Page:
The Negro National League, the descendant of the Southern League of Colored Base Ballists, was founded in Feb. 3, 1920.
This was the first year the Negro National League survived a full season. Many notable players were part of the Negro Leagues, which included a number of renowned baseball teams. In fact, the 1920s were considered the golden age of the Negro League with a great deal of expansion in many of the country’s major cities.
A number of students of the sport consider James "Cool Papa" Bell to have been the smoothest and most skillful outfielder ever to play. They also cite Josh Gibson, who averaged .362 over his 16-year career, as the best offensive threat of the times. The list of players includes the renowned pitcher Leroy "Satchel" Paige, who is widely recognized as the greatest pitcher of the Negro Leagues.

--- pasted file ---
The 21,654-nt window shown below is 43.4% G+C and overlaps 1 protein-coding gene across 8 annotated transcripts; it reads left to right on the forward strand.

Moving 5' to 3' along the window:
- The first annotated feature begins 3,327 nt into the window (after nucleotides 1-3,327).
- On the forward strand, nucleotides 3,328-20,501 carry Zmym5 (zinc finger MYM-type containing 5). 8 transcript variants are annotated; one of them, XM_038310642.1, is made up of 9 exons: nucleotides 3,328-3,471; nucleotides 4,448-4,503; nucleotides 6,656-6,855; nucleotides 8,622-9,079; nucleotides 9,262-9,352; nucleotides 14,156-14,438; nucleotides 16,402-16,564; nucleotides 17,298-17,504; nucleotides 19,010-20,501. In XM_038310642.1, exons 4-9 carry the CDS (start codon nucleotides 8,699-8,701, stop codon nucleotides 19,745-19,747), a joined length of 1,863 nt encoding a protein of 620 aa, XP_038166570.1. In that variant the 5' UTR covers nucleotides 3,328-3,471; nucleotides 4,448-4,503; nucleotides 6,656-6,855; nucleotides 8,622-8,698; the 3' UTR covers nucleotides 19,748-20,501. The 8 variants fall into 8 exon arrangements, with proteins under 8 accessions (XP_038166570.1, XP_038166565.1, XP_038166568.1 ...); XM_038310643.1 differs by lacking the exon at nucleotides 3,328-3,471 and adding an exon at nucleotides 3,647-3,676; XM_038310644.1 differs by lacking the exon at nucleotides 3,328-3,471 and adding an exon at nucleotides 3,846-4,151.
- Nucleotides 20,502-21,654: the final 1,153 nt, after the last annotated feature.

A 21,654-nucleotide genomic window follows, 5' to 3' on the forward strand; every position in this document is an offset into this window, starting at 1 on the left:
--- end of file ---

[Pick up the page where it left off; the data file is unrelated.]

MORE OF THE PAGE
The elevation of Jackie Robinson to the Brooklyn Dodgers in 1947 not only opened the doors for other African-American players, it also signaled the end of the Negro Leagues. Perhaps the biggest misfortune for Negro League players was that segregation made it impossible for their greatest athletes to play against the greatest in the major leagues.
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(Photo: Mark Rucker/Transcendental Graphics, Getty Images)